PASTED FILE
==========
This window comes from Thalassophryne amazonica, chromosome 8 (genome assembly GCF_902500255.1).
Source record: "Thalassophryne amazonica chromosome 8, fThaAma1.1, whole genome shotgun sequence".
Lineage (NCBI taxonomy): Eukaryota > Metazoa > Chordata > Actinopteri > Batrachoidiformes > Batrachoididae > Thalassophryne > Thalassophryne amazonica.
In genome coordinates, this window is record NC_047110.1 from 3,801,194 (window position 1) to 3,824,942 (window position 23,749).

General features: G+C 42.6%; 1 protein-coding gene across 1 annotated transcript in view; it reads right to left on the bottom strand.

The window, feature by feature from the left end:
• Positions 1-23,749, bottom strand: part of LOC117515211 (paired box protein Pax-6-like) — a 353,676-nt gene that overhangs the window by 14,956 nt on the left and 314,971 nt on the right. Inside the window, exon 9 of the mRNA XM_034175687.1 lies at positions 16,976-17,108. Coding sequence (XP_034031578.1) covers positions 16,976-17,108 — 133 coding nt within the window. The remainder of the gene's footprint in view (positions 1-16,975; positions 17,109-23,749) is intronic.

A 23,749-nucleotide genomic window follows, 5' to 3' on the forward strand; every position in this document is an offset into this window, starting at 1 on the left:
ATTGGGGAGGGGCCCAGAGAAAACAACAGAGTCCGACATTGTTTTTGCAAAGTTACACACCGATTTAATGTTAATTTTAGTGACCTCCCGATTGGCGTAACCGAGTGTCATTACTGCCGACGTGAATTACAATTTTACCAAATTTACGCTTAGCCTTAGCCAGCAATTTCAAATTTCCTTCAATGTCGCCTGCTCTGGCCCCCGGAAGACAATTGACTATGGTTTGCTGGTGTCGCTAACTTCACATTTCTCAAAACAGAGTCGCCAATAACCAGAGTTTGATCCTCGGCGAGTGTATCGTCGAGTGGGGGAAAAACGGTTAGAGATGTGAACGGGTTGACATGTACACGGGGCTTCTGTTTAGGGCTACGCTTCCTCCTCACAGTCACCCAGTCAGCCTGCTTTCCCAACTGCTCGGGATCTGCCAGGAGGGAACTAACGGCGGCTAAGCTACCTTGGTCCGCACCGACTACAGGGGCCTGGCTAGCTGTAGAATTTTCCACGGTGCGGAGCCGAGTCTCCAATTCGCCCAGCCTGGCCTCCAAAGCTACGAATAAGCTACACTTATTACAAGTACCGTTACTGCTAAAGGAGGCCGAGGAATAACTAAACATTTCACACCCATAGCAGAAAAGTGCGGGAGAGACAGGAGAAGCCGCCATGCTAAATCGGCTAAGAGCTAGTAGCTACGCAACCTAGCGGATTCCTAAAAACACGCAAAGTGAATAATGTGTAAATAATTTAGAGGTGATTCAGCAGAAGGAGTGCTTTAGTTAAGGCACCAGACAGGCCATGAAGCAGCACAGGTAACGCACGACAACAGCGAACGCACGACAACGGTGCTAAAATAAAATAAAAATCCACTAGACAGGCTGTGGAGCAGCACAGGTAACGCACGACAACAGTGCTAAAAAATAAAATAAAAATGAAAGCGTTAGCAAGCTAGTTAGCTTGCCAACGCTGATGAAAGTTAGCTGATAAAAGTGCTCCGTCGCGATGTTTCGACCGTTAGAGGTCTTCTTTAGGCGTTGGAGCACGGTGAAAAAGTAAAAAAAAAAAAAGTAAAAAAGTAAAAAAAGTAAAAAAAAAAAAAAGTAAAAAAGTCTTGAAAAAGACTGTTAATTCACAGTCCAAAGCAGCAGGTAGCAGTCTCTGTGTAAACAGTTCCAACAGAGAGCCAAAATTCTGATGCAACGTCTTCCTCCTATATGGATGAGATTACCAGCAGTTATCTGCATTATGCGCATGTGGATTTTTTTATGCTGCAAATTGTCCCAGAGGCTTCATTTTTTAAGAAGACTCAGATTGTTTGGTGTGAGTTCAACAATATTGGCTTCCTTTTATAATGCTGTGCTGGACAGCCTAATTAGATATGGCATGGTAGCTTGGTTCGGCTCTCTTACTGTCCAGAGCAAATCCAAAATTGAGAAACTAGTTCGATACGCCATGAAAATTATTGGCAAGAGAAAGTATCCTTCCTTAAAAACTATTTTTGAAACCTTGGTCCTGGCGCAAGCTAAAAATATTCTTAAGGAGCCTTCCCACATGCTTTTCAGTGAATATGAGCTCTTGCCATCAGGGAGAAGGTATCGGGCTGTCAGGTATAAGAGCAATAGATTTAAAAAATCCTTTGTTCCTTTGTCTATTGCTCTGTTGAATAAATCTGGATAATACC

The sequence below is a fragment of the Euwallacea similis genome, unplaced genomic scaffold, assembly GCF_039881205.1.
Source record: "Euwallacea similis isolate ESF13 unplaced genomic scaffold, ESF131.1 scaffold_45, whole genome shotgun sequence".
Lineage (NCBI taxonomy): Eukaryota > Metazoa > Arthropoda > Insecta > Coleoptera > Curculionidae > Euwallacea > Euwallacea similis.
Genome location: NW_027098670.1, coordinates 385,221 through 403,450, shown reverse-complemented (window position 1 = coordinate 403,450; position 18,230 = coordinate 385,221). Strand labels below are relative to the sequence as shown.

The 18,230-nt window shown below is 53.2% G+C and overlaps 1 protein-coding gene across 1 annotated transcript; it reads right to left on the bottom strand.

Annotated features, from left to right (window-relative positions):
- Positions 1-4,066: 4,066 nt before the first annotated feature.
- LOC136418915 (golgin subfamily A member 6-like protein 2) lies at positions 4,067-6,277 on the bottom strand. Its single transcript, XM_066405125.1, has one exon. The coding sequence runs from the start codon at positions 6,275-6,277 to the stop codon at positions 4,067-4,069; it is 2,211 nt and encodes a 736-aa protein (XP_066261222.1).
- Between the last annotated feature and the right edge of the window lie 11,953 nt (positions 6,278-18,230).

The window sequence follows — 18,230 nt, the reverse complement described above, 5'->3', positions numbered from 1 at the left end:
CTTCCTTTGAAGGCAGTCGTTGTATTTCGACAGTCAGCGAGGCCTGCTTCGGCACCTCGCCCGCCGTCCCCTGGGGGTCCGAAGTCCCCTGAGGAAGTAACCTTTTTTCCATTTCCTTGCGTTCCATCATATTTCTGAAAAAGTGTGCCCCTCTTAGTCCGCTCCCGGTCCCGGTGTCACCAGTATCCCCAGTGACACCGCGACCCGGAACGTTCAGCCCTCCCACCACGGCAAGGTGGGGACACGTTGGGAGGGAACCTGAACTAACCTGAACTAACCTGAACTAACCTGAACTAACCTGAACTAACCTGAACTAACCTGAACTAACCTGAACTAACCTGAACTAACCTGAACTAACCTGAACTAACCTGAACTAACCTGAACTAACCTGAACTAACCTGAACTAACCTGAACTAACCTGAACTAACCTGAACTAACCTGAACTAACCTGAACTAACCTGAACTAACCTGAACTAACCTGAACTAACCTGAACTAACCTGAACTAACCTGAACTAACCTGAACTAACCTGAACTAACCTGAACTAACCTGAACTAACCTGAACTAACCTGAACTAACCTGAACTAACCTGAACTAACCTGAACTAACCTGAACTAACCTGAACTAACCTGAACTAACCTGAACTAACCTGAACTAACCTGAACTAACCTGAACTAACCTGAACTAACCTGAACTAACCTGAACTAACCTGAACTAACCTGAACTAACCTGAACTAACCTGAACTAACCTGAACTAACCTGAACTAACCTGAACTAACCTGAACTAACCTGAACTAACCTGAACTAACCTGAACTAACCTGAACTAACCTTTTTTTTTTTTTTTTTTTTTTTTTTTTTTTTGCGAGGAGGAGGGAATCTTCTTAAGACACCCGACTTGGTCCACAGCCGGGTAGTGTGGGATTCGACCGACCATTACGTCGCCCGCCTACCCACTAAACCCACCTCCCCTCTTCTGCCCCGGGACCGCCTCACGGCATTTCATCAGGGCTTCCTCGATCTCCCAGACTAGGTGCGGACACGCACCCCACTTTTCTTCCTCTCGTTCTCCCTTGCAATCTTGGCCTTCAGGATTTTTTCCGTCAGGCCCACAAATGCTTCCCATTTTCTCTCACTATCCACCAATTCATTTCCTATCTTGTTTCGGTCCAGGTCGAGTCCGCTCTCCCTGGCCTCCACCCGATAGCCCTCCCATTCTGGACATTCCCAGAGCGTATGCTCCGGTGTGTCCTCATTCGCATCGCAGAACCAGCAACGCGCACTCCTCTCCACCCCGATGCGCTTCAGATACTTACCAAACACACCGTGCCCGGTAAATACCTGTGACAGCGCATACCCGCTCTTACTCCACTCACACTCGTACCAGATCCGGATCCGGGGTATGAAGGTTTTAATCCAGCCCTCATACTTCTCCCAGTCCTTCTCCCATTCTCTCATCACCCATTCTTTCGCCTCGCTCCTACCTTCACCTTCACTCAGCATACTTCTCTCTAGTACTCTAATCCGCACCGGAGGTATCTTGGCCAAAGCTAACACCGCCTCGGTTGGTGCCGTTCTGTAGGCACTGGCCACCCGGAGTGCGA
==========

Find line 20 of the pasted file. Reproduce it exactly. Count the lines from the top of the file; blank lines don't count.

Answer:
CTTCCTTTGAAGGCAGTCGTTGTATTTCGACAGTCAGCGAGGCCTGCTTCGGCACCTCGCCCGCCGTCCCCTGGGGGTCCGAAGTCCCCTGAGGAAGTAACCTTTTTTCCATTTCCTTGCGTTCCATCATATTTCTGAAAAAGTGTGCCCCTCTTAGTCCGCTCCCGGTCCCGGTGTCACCAGTATCCCCAGTGACACCGCGACCCGGAACGTTCAGCCCTCCCACCACGGCAAGGTGGGGACACGTTGGGAGGGAACCTGAACTAACCTGAACTAACCTGAACTAACCTGAACTAACCTGAACTAACCTGAACTAACCTGAACTAACCTGAACTAACCTGAACTAACCTGAACTAACCTGAACTAACCTGAACTAACCTGAACTAACCTGAACTAACCTGAACTAACCTGAACTAACCTGAACTAACCTGAACTAACCTGAACTAACCTGAACTAACCTGAACTAACCTGAACTAACCTGAACTAACCTGAACTAACCTGAACTAACCTGAACTAACCTGAACTAACCTGAACTAACCTGAACTAACCTGAACTAACCTGAACTAACCTGAACTAACCTGAACTAACCTGAACTAACCTGAACTAACCTGAACTAACCTGAACTAACCTGAACTAACCTGAACTAACCTGAACTAACCTGAACTAACCTGAACTAACCTGAACTAACCTGAACTAACCTGAACTAACCTGAACTAACCTGAACTAACCTGAACTAACCTGAACTAACCTGAACTAACCTGAACTAACCTGAACTAACCTGAACTAACCTGAACTAACCTGAACTAACCTGAACTAACCTGAACTAACCTTTTTTTTTTTTTTTTTTTTTTTTTTTTTTTTGCGAGGAGGAGGGAATCTTCTTAAGACACCCGACTTGGTCCACAGCCGGGTAGTGTGGGATTCGACCGACCATTACGTCGCCCGCCTACCCACTAAACCCACCTCCCCTCTTCTGCCCCGGGACCGCCTCACGGCATTTCATCAGGGCTTCCTCGATCTCCCAGACTAGGTGCGGACACGCACCCCACTTTTCTTCCTCTCGTTCTCCCTTGCAATCTTGGCCTTCAGGATTTTTTCCGTCAGGCCCACAAATGCTTCCCATTTTCTCTCACTATCCACCAATTCATTTCCTATCTTGTTTCGGTCCAGGTCGAGTCCGCTCTCCCTGGCCTCCACCCGATAGCCCTCCCATTCTGGACATTCCCAGAGCGTATGCTCCGGTGTGTCCTCATTCGCATCGCAGAACCAGCAACGCGCACTCCTCTCCACCCCGATGCGCTTCAGATACTTACCAAACACACCGTGCCCGGTAAATACCTGTGACAGCGCATACCCGCTCTTACTCCACTCACACTCGTACCAGATCCGGATCCGGGGTATGAAGGTTTTAATCCAGCCCTCATACTTCTCCCAGTCCTTCTCCCATTCTCTCATCACCCATTCTTTCGCCTCGCTCCTACCTTCACCTTCACTCAGCATACTTCTCTCTAGTACTCTAATCCGCACCGGAGGTATCTTGGCCAAAGCTAACACCGCCTCGGTTGGTGCCGTTCTGTAGGCACTGGCCACCCGGAGTGCGA